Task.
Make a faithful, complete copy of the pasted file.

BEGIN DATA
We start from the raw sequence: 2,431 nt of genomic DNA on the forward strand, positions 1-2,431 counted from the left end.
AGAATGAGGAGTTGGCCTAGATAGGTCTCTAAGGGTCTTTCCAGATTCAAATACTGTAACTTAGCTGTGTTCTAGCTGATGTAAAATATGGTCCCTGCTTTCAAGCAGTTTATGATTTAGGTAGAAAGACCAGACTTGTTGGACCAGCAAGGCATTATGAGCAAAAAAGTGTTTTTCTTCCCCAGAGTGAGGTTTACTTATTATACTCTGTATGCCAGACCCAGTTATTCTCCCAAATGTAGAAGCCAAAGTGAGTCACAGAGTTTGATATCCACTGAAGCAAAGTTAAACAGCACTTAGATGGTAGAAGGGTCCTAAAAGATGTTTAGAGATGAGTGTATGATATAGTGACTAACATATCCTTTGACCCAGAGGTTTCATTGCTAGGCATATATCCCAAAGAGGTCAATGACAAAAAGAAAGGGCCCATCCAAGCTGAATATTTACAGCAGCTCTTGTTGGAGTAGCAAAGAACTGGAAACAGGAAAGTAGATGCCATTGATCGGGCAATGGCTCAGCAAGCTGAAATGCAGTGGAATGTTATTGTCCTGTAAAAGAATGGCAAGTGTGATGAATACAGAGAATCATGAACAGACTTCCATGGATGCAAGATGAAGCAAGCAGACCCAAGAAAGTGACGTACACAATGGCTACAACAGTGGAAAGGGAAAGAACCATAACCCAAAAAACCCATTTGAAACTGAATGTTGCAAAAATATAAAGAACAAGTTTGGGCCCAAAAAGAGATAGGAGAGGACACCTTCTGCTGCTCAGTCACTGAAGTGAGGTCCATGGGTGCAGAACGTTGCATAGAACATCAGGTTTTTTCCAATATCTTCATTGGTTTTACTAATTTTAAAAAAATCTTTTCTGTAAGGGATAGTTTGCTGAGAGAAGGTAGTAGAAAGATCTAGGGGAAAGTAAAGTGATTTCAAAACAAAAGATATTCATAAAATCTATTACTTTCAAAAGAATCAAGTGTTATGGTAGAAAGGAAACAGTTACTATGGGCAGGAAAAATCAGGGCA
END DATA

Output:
We start from the raw sequence: 2,431 nt of genomic DNA on the forward strand, positions 1-2,431 counted from the left end.
AGAATGAGGAGTTGGCCTAGATAGGTCTCTAAGGGTCTTTCCAGATTCAAATACTGTAACTTAGCTGTGTTCTAGCTGATGTAAAATATGGTCCCTGCTTTCAAGCAGTTTATGATTTAGGTAGAAAGACCAGACTTGTTGGACCAGCAAGGCATTATGAGCAAAAAAGTGTTTTTCTTCCCCAGAGTGAGGTTTACTTATTATACTCTGTATGCCAGACCCAGTTATTCTCCCAAATGTAGAAGCCAAAGTGAGTCACAGAGTTTGATATCCACTGAAGCAAAGTTAAACAGCACTTAGATGGTAGAAGGGTCCTAAAAGATGTTTAGAGATGAGTGTATGATATAGTGACTAACATATCCTTTGACCCAGAGGTTTCATTGCTAGGCATATATCCCAAAGAGGTCAATGACAAAAAGAAAGGGCCCATCCAAGCTGAATATTTACAGCAGCTCTTGTTGGAGTAGCAAAGAACTGGAAACAGGAAAGTAGATGCCATTGATCGGGCAATGGCTCAGCAAGCTGAAATGCAGTGGAATGTTATTGTCCTGTAAAAGAATGGCAAGTGTGATGAATACAGAGAATCATGAACAGACTTCCATGGATGCAAGATGAAGCAAGCAGACCCAAGAAAGTGACGTACACAATGGCTACAACAGTGGAAAGGGAAAGAACCATAACCCAAAAAACCCATTTGAAACTGAATGTTGCAAAAATATAAAGAACAAGTTTGGGCCCAAAAAGAGATAGGAGAGGACACCTTCTGCTGCTCAGTCACTGAAGTGAGGTCCATGGGTGCAGAACGTTGCATAGAACATCAGGTTTTTTCCAATATCTTCATTGGTTTTACTAATTTTAAAAAAATCTTTTCTGTAAGGGATAGTTTGCTGAGAGAAGGTAGTAGAAAGATCTAGGGGAAAGTAAAGTGATTTCAAAACAAAAGATATTCATAAAATCTATTACTTTCAAAAGAATCAAGTGTTATGGTAGAAAGGAAACAGTTACTATGGGCAGGAAAAATCAGGGCA